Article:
Earlier this month, a West Virginia appellate court issued an opinion in a case that arose after a hated exchange between two motorists caused a truck driver to crash. In the case, Phillips v. Stear, the lower court entered a verdict in favor of the defense. However, on appeal that verdict was reversed based on the defendant’s failure to disclose information about his driving history.
A Road Rage Situation Culminates in a Crash
The plaintiff was driving on a West Virginia highway when another motorist pulled in front of him, gave him the “finger,” and then slammed on his brakes. In an attempt to avoid what he thought would be a certain collision, the truck driver also slammed on his brakes. However, this caused him to lose control of the truck and an accident ensued.
The other motorist sped off. However, a witness to the accident followed the motorist and called police, giving authorities the car’s license plate information. Eventually police were able to locate the driver, who was cited for improper lane change. The plaintiff filed a lawsuit against the other driver.
The Defense at Trial
The defendant claimed that he did not cause the accident. He took the witness stand himself to testify that he was falsely identified and that it is not in his character to speed or drive in an aggressive manner. He told the court that the last time he received a speeding ticket was back in 2006.
After that testimony, the plaintiff’s attorney attempted to impeach, or discredit, the defendant by asking about a 2011 citation for speeding and reckless driving. The defendant responded that he “did not recall” the incident. The trial judge then prevented the plaintiff from continuing down that line of questioning. Ultimately, the jury returned a verdict in the defendant’s favor, finding that the plaintiff had failed to prove his case. The plaintiff filed a motion to set aside the jury’s verdict in light of the defendant’s misrepresentation, but that motion was denied.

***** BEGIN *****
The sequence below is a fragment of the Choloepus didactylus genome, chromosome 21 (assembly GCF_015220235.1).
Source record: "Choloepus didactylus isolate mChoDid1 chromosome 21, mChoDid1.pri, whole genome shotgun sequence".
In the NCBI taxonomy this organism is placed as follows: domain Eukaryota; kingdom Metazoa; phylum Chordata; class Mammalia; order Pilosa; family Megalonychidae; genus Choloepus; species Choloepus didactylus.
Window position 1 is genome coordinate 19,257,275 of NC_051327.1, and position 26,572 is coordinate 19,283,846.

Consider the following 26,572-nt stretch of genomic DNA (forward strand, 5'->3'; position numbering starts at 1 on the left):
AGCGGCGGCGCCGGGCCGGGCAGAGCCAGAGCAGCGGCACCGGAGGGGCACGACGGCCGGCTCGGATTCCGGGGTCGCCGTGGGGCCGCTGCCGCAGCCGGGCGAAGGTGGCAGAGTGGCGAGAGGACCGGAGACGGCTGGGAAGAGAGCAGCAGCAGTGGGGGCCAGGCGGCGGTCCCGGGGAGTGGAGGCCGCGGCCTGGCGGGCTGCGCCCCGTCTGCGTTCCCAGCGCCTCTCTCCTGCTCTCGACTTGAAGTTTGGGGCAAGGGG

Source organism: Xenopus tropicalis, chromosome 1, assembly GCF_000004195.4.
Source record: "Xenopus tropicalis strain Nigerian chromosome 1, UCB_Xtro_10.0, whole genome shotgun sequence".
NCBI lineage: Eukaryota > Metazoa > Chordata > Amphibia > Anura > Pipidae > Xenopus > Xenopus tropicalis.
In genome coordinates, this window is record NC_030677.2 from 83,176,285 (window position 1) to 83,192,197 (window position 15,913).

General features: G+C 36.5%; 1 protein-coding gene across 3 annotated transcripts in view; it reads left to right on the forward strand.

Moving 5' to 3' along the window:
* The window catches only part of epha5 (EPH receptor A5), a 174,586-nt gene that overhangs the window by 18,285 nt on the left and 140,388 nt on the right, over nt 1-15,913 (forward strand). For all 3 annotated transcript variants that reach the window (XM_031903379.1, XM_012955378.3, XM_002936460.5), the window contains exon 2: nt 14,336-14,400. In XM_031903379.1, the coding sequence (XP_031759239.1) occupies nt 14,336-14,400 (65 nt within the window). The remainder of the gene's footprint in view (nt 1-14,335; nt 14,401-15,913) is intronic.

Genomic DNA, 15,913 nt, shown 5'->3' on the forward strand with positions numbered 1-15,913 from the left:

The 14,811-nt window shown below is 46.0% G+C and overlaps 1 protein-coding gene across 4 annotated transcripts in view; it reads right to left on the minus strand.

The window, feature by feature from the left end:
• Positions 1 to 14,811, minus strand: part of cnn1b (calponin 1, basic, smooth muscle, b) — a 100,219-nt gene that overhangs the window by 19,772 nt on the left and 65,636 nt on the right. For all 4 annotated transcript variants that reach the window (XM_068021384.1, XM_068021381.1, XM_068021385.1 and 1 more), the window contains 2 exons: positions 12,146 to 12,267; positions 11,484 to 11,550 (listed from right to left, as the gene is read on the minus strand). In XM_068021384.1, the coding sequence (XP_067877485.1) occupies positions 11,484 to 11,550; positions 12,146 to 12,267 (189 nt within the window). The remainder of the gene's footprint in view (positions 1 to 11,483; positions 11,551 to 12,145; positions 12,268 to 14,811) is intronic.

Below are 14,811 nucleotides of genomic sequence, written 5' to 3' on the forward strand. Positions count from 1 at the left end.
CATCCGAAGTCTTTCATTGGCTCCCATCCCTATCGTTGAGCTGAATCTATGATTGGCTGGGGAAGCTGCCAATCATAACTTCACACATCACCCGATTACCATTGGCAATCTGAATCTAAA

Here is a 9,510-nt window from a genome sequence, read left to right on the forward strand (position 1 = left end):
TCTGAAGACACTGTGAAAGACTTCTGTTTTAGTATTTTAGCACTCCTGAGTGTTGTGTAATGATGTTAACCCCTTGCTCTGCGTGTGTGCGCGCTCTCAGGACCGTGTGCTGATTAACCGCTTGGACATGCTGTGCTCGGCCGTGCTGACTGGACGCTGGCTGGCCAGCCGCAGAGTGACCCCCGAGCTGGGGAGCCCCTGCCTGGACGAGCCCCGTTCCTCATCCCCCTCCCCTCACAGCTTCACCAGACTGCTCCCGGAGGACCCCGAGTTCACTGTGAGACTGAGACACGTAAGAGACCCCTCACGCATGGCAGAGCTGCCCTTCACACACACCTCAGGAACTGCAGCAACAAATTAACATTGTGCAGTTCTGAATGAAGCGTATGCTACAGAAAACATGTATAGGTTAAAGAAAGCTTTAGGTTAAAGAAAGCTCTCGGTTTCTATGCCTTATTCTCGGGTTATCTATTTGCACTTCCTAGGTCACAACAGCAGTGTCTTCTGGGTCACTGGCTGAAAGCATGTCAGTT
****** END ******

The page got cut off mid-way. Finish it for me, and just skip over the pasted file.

In front of the appellate court, the plaintiff argued that the defendant’s misrepresentation prevented him from being able to fairly cross examine the defendant. The court agreed, explaining that the lower court was in error when it did not grant the plaintiff’s motion. The court noted that the sole focus is not just whether the defendant misrepresented any fact relevant to the case, but also if the plaintiff was harmed by the defendant’s failure to disclose evidence, intentional or not.
Have You Been Injured in a Florida Road Rage Accident?
If you or a loved one has recently been involved in any kind of Florida accident, including one that began as an incident of road rage, you may be entitled to monetary compensation. Drivers are required to follow the traffic laws at all times, and are also required to operate their vehicle in a safe and responsible manner. When a driver fails to do this, they can be held liable for the injuries they cause. Call 877-448-8585 today to set up a free consultation with a dedicated personal injury to discuss your case.
More Blog Posts:
Florida Appeals Court Holds Section 57.105 Does Not Entitle Defendant to Privileged Information, February 25, 2016, South Florida Personal Injury Lawyers Blog
Florida Hearing Indicates Takata Concealed Evidence of Airbag Defect, February 22, 2016, South Florida Personal Injury Lawyers Blog